India will see its power generation from coal increase in the coming year as authorities plan to have coal-fired units maximize electricity production from imported coal to meet rising demand, government sources told Reuters on Monday.
The government of India, where coal still generates around 70% of electricity, plans to use an emergency law to have more coal-fired power generation this summer, expecting record demand, according to Reuters’ sources.
Indian coal power plants that have relied on imported coal have not run at full capacity recently because they cannot compete with those using cheaper domestic coal supply. Last year, coal prices globally surged to a record as the EU banned Russian coal imports in August, and the coal trade flows changed, while energy security has been a priority over climate pledges for many developing nations.
India’s government expects coal-fired power plants to use 8% more coal in the next financial year between March 2023 and March 2024, as demand is set to continue rising thanks to growing economic activity and unpredictable weather, according to Reuters.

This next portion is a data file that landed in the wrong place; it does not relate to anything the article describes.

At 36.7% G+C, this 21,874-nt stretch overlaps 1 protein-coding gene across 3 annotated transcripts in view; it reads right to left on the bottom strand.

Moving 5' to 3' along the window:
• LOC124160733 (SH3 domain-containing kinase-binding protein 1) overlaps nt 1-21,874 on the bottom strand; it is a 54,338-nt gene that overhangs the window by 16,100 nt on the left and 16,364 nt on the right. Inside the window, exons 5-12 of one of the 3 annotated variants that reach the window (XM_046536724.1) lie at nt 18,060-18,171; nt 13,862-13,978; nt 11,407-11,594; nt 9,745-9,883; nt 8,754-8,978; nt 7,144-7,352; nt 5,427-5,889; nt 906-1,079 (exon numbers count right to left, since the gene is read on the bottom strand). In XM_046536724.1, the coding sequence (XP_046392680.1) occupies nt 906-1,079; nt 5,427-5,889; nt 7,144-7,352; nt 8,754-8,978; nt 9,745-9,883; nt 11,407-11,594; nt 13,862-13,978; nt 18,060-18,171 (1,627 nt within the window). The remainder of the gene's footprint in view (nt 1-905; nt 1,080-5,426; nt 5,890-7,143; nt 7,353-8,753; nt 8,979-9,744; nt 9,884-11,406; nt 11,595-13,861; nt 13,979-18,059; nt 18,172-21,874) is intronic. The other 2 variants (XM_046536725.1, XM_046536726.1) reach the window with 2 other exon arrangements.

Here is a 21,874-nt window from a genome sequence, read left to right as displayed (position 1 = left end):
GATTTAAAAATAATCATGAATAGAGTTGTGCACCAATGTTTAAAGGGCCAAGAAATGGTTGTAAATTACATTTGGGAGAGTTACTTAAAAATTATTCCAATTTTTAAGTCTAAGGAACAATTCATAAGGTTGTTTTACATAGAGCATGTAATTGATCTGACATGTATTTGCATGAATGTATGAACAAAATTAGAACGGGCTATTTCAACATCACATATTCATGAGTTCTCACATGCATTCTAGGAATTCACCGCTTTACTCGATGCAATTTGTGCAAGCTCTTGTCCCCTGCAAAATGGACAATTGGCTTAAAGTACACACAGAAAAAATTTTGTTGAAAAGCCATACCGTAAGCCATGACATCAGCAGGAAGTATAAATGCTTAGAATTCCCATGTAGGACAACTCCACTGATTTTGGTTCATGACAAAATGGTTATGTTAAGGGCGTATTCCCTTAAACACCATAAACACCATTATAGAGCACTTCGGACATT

The emergency law is being invoked after Maharashtra and Gujarat, the western Indian states that host the majority of the industry, asked for emergency measures to ensure power supply, Reuters’ sources say.
Last June, the largest power-generating company in India, state giant NTPC Ltd, said it could increase its coal-generation capacity as it prioritizes energy security after power outages in the spring.
The coal phase-out in India is “going to take 2-3 decades, if not more,” NTPC’s chairman Gurdeep Singh said at the time.
India’s coal minister said at the end of 2022 that the country has no intention of ditching coal from its energy mix any time soon. Addressing a parliamentary committee, Coal Minister Pralhad Joshi said that coal would continue to play an important role in India until at least 2040, referring to the fuel as an affordable source of energy for which demand has yet to peak in India.
Wed, 02/01/2023 – 20:05